There is a final thing to consider with the sternocleidomastoid muscle and channel relationships and that involves its jueyin relationship. Notice that a pain referral of the sternocleidomastoid muscle includes the vertex, a region associated with the jueyin. While neither the Liver nor Pericardium sinew channel includes this muscle, nor, arguably, do these primary channels travel directly through it, there is some important anatomy that links this muscle to the jueyin. First, the vagus nerve, one of the primary nerves of the parasympathetic division of the autonomic nervous system, shares some fibers with the accessory nerve (the nerve which innervates the sternocleidomastoid muscle).

Fig 5. The Sternocleidomastoid Muscle and the Pericardium Divergent Channel | SPORTSMEDICINEACUPUNCTURE.COM

Fig. 5: Pericardium Divergent Channel

I suspect this muscle is a link to the autonomic nervous system, and people who have parasympathetic deficiency (much of the modern world, unfortunately) will frequently have an irritated sternocleidomastoid muscle. TrP release to this muscle, especially on the right side, will frequently cause peristalsis, in my experience, especially for patients with digestive problems. P 6 (neiguan) is a useful point and will frequently reduce tension in the sternocleidomastoid muscle, specifically the clavicular head. While neither of the primary or sinew channel connects with this muscle, the Pericardium divergent channel (Fig. 5) might relate to this correspondence, and I suspect there is a relationship to the vagus nerve with this secondary channel.3

The sternocleidomastoid muscle is such an important muscle; the inclusion of direct needling of this muscle along with distal and adjacent needling will greatly enhance your results when working with the myriad of complaints associated with the muscle.

Below are instructions for needling the motor point starting at ST 9 and the common site of trigger point formation at SJ 16. Also, check out the video demonstration of these needle techniques.

Sternocleidomastoid Motor Point: Threading Needle Technique

  1. The practitioner locates ST 9 (renying) and SI 16 (tianchuang). Using the index finger and thumb, the practitioner lifts and squeezes the anterior and posterior borders of the SCM at ST 9 and SI 16. The practitioner’s intent is to squeeze the muscle belly at LI 18 (futu) or slightly above this point to find the place of maximum tenderness. Squeezing the muscle like this also helps the practitioner to gauge the thickness and circumference of the muscle (Fig. 6A). This is necessary to assess for the appropriate needle angle and depth. The practitioner releases the muscle before inserting the needle.
  2. Using the classical threading needle technique Tou Ci, the practitioner inserts a 1.5 inch/40 mm needle at ST 9 at a transverse-oblique angle toward SI 16. The needle angle and depth are based on the previous assessment of the size of the sternocleidomastoid muscle. The needle will cross-fiber the muscle and the qi sensation is usually felt in the LI 18 region or slightly above (Fig. 6B). Caution is advised: the needle should not be inserted perpendicularly because of the proximity of this motor point to the carotid artery.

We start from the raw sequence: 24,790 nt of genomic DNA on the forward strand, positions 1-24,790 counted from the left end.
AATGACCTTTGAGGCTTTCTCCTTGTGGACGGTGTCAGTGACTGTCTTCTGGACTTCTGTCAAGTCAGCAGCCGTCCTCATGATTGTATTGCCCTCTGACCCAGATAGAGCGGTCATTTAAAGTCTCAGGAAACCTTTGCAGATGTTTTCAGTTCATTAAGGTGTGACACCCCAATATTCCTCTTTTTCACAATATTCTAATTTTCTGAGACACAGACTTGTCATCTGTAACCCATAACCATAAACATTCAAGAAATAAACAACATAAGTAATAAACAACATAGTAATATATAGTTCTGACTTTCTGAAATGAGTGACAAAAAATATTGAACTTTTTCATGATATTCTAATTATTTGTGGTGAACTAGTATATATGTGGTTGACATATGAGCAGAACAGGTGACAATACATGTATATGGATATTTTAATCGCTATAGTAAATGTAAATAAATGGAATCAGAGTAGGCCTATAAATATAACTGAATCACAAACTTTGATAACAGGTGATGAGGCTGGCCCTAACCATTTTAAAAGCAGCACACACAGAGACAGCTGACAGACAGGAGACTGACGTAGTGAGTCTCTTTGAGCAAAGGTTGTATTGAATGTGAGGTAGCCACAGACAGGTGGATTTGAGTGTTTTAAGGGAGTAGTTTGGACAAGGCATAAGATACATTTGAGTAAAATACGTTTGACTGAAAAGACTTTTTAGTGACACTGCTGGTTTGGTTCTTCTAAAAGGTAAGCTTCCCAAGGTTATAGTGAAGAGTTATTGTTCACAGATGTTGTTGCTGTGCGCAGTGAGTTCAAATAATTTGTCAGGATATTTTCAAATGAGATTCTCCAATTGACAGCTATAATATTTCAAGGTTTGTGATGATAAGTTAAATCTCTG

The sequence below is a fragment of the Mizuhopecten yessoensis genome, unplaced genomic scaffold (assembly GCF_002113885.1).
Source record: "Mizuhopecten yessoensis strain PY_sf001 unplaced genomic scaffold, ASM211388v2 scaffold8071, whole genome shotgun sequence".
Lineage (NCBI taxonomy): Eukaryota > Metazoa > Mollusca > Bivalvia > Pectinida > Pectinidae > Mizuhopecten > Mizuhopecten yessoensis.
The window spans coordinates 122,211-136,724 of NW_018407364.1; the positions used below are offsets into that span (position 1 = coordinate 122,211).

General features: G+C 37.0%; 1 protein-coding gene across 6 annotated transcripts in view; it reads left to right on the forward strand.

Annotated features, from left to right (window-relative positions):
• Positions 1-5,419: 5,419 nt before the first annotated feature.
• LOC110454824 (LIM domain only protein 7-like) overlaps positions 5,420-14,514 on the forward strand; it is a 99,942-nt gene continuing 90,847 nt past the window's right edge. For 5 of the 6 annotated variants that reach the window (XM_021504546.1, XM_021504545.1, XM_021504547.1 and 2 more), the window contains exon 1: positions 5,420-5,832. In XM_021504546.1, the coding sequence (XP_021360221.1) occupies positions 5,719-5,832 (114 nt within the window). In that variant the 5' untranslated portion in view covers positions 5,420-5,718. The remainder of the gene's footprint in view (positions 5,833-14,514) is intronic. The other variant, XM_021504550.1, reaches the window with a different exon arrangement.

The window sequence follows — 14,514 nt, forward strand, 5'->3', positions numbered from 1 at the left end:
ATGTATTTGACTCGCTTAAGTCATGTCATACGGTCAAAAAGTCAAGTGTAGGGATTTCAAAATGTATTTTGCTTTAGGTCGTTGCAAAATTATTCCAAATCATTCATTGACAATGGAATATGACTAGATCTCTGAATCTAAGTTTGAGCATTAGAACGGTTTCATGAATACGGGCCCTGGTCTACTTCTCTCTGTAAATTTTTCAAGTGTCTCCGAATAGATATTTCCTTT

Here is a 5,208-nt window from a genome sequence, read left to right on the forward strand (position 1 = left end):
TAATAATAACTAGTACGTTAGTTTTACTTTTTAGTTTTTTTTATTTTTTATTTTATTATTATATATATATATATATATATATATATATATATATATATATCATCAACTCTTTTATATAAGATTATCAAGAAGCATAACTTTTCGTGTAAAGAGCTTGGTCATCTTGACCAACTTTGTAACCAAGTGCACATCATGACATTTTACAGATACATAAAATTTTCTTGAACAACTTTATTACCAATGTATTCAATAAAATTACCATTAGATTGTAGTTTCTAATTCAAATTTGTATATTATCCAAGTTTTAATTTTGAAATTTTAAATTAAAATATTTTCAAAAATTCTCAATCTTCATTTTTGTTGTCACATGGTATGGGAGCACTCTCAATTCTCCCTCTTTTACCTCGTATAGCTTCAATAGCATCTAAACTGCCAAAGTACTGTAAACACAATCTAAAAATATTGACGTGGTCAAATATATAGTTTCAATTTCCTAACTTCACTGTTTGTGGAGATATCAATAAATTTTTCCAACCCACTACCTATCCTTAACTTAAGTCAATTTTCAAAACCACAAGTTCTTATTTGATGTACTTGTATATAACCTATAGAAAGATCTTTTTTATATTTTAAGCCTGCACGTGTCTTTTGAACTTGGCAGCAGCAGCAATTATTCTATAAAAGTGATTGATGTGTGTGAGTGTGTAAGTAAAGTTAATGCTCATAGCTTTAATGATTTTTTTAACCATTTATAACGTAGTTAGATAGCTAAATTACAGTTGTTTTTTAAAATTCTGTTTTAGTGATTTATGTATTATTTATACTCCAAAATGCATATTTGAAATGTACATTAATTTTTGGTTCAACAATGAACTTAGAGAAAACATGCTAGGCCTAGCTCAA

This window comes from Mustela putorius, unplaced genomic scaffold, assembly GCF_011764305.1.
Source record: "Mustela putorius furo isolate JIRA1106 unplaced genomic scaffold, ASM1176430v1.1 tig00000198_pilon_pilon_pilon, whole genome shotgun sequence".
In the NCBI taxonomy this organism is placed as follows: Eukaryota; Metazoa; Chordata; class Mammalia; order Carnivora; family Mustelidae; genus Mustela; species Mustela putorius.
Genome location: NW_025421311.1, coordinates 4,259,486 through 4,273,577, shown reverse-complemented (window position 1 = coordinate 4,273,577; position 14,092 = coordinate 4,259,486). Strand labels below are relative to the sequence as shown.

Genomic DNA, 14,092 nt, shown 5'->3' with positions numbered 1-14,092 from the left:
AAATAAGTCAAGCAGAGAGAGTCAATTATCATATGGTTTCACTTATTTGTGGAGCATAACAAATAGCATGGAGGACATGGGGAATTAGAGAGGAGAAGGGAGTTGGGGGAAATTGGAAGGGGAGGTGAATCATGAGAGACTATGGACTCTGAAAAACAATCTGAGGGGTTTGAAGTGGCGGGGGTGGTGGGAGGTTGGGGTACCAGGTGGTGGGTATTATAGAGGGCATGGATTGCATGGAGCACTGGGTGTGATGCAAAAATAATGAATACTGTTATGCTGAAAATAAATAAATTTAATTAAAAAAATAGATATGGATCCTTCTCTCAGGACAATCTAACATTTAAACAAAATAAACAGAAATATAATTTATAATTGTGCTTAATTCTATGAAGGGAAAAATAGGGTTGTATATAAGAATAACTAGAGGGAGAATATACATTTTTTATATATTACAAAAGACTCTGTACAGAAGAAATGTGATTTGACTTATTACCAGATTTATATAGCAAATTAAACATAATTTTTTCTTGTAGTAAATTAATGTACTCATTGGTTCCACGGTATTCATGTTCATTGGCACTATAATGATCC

Sternocleidomastoid Superior Clavicular Head Trigger Point: Threading Needle Technique

1. The practitioner locates SJ 16 (tianyou) located on the posterior border of the sternocleidomastoid muscle, 1 cun below GB 12 (wangu). Using the index finger and thumb, the practitioner lifts and squeezes the anterior and posterior borders of the SCM at SJ 16 and below SJ 17. The practitioner feels for the fibers of the clavicular head which lie deep to the sternal head at this region of the muscle. Squeezing the muscle like this also helps the practitioner to gauge the thickness and circumference of the muscle. This is necessary to assess for the appropriate needle angle and depth. The practitioner releases the muscle before inserting the needle.

Fig 6. Motor Point Needling of the Sternocleidomastoid Muscle | SPORTSMEDICINEACUPUNCTURE.COM

Callison, M. Sports Medicine Acupuncture, 2019
Fig. 6: Motor Point Needling of the SCM

2. Using the classical threading needle technique Tou Ci, the practitioner inserts a 1.5 inch/40 mm needle at SJ 16 and angles the needle anterior and into the clavicular head of the SCM. The needle angle and depth are based on the previous assessment of the size of the SCM. The needle will cross-fiber the clavicular head of the SCM muscle and the qi sensation is usually felt there and traveling to the ear. Caution is advised: While the needle will slide under the sternal head, the needle should not travel deep to the clavicular head because of the proximity of this region to the carotid artery.

REFERENCES:
  1. Travell, Janet G., et al. Myofascial Pain and Dysfunction: The Trigger Point Manual. Lippincott Williams and Wilkins, 1999.
  2. Callison, M., Schreiber, A., 2019. Sports Medicine Acupuncture. San Diego, Calif: AcuSport Education.
  3. Myers, Thomas W., et al. Anatomy Trains: Myofascial Meridians for Manual and Movement Therapists. Churchill Livingstone/Elsevier, 2017.
  4. Deadman, Peter, et al. A Manual of Acupuncture. Journal of Chinese Medicine Publications, 2016.
  5. 

Callison, Matt. Motor Point Index: An Acupuncturist’s Guide to Needling Motor Points. AcuSport Education 2007.

About the author(s):

Brian Lau, AP, C.SMA is has been on the faculty of the Sports Medicine Acupuncture Certification since 2014, and also teaches foundation courses with AcuSport Education. Brian lives and practices in Tampa, FL where he owns and operates Ideal Balance: Center for Sports Medicine Acupuncture (www.ideal-balance.net). He blogs on anatomy and TCM at www.sinewchannels.com.